In light of the recent horrific tornadoes in the American South, especially Alabama, I was touched to find Langston Hughes’ “Daybreak in Alabama” in my inbox today from my Knopf poem-a-day emails, which I will sorely miss when April ends tomorrow. I have a fair amount of family in the Birmingham area, and luckily, they are all safe and sound.
“Daybreak in Alabama”
When I get to be a composer
I’m gonna write me some music about
Daybreak in Alabama
And I’m gonna put the purtiest songs in it
Rising out of the ground like a swamp mist
And falling out of heaven like soft dew.
I’m gonna put some tall tall trees in it
And the scent of pine needles
And the smell of red clay after rain
And long red necks
And poppy colored faces
And big brown arms
And the field daisy eyes
Of black and white black white black people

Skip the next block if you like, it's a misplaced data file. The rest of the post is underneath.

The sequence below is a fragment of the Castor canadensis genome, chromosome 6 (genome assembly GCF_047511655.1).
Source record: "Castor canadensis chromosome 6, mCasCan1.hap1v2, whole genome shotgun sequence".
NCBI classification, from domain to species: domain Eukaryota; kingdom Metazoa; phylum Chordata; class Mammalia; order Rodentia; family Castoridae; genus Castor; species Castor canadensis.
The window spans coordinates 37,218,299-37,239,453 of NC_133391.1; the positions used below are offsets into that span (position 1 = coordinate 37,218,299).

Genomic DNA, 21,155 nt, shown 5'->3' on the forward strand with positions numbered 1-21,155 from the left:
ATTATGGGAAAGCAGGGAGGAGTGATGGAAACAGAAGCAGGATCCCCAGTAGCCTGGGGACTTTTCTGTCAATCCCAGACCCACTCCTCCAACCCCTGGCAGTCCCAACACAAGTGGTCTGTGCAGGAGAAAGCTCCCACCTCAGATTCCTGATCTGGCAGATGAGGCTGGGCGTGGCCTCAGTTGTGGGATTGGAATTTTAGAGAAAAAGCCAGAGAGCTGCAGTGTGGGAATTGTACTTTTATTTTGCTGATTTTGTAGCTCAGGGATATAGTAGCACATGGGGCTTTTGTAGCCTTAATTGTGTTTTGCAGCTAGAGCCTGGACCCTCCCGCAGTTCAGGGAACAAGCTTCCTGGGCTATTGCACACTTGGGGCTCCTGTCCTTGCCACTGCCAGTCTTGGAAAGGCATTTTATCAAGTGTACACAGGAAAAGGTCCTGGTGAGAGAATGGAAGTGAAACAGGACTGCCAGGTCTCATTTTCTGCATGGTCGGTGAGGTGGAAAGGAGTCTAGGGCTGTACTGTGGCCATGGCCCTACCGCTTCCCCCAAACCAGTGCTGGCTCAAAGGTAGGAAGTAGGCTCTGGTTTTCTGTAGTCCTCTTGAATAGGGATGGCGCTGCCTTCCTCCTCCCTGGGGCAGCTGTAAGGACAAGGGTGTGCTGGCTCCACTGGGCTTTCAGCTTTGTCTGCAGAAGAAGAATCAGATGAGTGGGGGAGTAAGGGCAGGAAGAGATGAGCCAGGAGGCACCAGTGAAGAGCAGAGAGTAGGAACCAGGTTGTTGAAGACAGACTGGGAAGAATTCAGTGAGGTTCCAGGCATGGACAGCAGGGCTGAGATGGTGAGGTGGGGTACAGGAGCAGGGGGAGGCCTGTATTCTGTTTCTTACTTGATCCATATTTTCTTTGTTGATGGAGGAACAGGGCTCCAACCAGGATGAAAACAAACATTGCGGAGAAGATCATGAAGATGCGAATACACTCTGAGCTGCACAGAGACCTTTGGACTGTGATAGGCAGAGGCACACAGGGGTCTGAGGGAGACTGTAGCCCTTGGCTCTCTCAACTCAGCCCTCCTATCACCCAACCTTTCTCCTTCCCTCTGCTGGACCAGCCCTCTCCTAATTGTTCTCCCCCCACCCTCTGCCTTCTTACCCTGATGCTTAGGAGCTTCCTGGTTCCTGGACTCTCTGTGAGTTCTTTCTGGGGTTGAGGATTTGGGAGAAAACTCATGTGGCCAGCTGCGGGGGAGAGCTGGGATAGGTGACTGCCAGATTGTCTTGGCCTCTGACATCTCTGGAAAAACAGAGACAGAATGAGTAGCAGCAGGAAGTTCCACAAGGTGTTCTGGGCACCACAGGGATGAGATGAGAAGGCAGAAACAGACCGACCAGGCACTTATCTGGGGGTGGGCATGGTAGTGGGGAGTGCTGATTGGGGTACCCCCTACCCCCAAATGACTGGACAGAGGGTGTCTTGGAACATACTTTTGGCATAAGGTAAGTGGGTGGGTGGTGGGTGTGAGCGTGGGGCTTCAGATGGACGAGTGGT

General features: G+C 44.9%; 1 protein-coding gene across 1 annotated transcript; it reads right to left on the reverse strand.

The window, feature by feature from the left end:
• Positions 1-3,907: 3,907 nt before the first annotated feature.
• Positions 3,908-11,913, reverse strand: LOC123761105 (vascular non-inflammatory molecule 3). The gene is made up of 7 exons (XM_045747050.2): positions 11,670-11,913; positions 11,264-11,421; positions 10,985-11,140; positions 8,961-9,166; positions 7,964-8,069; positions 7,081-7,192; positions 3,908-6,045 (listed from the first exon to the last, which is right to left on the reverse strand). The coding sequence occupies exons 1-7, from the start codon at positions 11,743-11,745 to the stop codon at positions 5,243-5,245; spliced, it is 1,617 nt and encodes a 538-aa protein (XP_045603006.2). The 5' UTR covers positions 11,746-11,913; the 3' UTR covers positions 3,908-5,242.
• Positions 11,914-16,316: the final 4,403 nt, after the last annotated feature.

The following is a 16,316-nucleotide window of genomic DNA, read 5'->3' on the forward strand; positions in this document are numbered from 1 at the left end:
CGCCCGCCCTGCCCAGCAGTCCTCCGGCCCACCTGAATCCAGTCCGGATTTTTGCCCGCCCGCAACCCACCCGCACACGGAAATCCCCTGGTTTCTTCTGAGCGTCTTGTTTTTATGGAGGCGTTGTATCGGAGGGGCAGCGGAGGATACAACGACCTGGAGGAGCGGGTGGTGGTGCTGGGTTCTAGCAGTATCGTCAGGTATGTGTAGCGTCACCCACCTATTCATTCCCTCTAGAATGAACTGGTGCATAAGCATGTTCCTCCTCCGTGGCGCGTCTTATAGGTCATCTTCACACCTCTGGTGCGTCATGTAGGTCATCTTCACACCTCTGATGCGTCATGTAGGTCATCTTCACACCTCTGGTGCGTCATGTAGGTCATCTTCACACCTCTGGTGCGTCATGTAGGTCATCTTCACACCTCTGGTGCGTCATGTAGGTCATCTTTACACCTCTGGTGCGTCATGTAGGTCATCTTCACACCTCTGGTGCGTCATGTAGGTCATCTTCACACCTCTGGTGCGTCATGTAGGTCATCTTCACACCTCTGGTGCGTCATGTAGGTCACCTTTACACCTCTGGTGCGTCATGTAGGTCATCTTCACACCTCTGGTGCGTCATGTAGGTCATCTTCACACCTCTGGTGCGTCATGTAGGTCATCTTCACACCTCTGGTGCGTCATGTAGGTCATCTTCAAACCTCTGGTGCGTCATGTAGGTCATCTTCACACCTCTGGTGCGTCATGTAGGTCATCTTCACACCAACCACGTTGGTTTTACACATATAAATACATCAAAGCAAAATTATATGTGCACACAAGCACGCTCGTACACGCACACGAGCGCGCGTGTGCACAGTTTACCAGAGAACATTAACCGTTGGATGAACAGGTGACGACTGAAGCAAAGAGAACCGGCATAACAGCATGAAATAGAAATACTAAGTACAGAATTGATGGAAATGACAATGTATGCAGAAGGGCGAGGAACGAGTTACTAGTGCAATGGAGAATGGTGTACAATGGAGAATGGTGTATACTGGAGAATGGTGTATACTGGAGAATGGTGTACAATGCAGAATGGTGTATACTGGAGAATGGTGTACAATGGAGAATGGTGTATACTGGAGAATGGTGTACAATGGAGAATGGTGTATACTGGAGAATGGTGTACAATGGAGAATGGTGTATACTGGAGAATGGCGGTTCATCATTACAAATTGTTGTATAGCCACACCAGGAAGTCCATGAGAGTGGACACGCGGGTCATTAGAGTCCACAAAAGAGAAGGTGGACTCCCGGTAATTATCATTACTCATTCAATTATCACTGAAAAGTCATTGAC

And I’m gonna put white hands
And black hands and brown and yellow hands
And red clay earth hands in it
Touching everybody with kind fingers
And touching each other natural as dew
In that dawn of music when I
Get to be a composer
And write about daybreak
Cover of And Still I Rise
With over 50% of the vote, “Still I Rise” triumphed over “Funeral Blues” and “Mid-Term Break” in my first annual March Madness Poetry Tournament!
I have to say, I’m surprised at the results. Sure, I had pegged “Still I Rise” to be a serious contender, but I truly did not expect two such sad poems to be the other entries in the finals. I was surprised that no love poems ended up in the final three as well; is this a testament to my own romantic spirit, or the cynicism of my young students, or my poor choices of love poetry? Definitely an intriguing question, and one I’ll ponder next year when I am beginning my second tournament. Also, I am really proud of the three students who read the finalists at our Morning Meeting, in front of about 350 people, and thrilled that over 100 of those people voted to choose a winner.